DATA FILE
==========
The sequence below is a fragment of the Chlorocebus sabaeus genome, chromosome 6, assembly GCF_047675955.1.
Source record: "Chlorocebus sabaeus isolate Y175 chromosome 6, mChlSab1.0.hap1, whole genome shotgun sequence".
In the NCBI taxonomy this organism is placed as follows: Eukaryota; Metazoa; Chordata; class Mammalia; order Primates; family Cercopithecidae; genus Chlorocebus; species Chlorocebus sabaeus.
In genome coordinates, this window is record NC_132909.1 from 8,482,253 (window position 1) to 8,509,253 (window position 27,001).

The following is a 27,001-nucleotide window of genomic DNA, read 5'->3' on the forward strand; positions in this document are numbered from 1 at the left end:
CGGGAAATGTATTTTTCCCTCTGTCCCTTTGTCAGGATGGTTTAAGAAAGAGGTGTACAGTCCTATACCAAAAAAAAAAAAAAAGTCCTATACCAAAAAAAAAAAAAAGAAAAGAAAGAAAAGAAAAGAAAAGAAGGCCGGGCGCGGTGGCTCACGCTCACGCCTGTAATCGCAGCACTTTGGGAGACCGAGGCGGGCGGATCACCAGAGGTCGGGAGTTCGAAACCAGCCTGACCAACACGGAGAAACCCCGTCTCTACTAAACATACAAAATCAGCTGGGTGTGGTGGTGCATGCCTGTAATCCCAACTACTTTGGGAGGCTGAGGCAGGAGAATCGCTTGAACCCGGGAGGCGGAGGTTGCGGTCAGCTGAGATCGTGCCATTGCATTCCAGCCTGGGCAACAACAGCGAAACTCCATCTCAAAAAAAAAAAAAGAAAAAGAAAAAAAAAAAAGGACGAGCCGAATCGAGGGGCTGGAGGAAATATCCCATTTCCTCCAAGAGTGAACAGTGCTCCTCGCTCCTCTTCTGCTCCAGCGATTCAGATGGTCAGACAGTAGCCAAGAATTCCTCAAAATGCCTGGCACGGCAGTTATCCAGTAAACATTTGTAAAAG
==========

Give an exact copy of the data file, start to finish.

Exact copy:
The sequence below is a fragment of the Chlorocebus sabaeus genome, chromosome 6, assembly GCF_047675955.1.
Source record: "Chlorocebus sabaeus isolate Y175 chromosome 6, mChlSab1.0.hap1, whole genome shotgun sequence".
In the NCBI taxonomy this organism is placed as follows: Eukaryota; Metazoa; Chordata; class Mammalia; order Primates; family Cercopithecidae; genus Chlorocebus; species Chlorocebus sabaeus.
In genome coordinates, this window is record NC_132909.1 from 8,482,253 (window position 1) to 8,509,253 (window position 27,001).

The following is a 27,001-nucleotide window of genomic DNA, read 5'->3' on the forward strand; positions in this document are numbered from 1 at the left end:
CGGGAAATGTATTTTTCCCTCTGTCCCTTTGTCAGGATGGTTTAAGAAAGAGGTGTACAGTCCTATACCAAAAAAAAAAAAAAAGTCCTATACCAAAAAAAAAAAAAAGAAAAGAAAGAAAAGAAAAGAAAAGAAGGCCGGGCGCGGTGGCTCACGCTCACGCCTGTAATCGCAGCACTTTGGGAGACCGAGGCGGGCGGATCACCAGAGGTCGGGAGTTCGAAACCAGCCTGACCAACACGGAGAAACCCCGTCTCTACTAAACATACAAAATCAGCTGGGTGTGGTGGTGCATGCCTGTAATCCCAACTACTTTGGGAGGCTGAGGCAGGAGAATCGCTTGAACCCGGGAGGCGGAGGTTGCGGTCAGCTGAGATCGTGCCATTGCATTCCAGCCTGGGCAACAACAGCGAAACTCCATCTCAAAAAAAAAAAAAGAAAAAGAAAAAAAAAAAAGGACGAGCCGAATCGAGGGGCTGGAGGAAATATCCCATTTCCTCCAAGAGTGAACAGTGCTCCTCGCTCCTCTTCTGCTCCAGCGATTCAGATGGTCAGACAGTAGCCAAGAATTCCTCAAAATGCCTGGCACGGCAGTTATCCAGTAAACATTTGTAAAAG